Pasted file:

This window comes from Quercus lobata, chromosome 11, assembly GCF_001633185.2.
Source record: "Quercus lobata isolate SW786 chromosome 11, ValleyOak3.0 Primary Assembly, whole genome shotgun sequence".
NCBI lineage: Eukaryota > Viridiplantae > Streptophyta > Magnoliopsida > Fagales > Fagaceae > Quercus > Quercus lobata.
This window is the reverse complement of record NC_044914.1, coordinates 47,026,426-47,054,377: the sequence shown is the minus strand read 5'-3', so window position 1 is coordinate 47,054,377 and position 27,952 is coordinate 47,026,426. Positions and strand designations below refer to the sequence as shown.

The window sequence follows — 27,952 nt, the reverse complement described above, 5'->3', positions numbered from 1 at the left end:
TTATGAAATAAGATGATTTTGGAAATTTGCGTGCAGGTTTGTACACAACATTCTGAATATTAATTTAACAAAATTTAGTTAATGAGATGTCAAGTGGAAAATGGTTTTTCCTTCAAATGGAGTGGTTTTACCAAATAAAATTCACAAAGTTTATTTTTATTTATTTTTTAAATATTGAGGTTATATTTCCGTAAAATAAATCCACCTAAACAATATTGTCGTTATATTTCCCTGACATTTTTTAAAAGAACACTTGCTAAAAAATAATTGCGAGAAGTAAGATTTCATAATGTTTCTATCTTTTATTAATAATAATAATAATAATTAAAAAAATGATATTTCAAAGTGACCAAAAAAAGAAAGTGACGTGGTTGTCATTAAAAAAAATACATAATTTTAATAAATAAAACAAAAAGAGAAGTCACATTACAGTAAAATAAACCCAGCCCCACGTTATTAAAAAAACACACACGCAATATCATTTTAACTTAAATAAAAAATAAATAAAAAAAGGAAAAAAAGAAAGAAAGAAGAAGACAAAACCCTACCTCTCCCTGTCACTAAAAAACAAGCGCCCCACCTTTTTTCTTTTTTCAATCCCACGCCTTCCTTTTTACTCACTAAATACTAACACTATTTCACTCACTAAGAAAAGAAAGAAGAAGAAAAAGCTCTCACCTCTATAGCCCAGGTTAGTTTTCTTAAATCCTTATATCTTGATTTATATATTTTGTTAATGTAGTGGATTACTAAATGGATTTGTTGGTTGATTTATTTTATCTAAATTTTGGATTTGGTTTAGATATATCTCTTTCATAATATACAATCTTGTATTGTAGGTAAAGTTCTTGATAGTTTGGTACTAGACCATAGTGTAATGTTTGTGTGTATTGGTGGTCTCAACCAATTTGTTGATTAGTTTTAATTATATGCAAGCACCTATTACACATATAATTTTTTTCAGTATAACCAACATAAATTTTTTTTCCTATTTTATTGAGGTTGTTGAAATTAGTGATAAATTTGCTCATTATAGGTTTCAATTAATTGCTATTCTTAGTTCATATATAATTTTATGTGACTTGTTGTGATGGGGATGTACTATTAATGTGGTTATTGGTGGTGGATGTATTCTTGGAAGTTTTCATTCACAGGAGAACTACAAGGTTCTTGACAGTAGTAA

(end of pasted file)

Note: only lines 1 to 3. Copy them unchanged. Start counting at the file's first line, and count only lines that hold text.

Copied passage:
This window comes from Quercus lobata, chromosome 11, assembly GCF_001633185.2.
Source record: "Quercus lobata isolate SW786 chromosome 11, ValleyOak3.0 Primary Assembly, whole genome shotgun sequence".
NCBI lineage: Eukaryota > Viridiplantae > Streptophyta > Magnoliopsida > Fagales > Fagaceae > Quercus > Quercus lobata.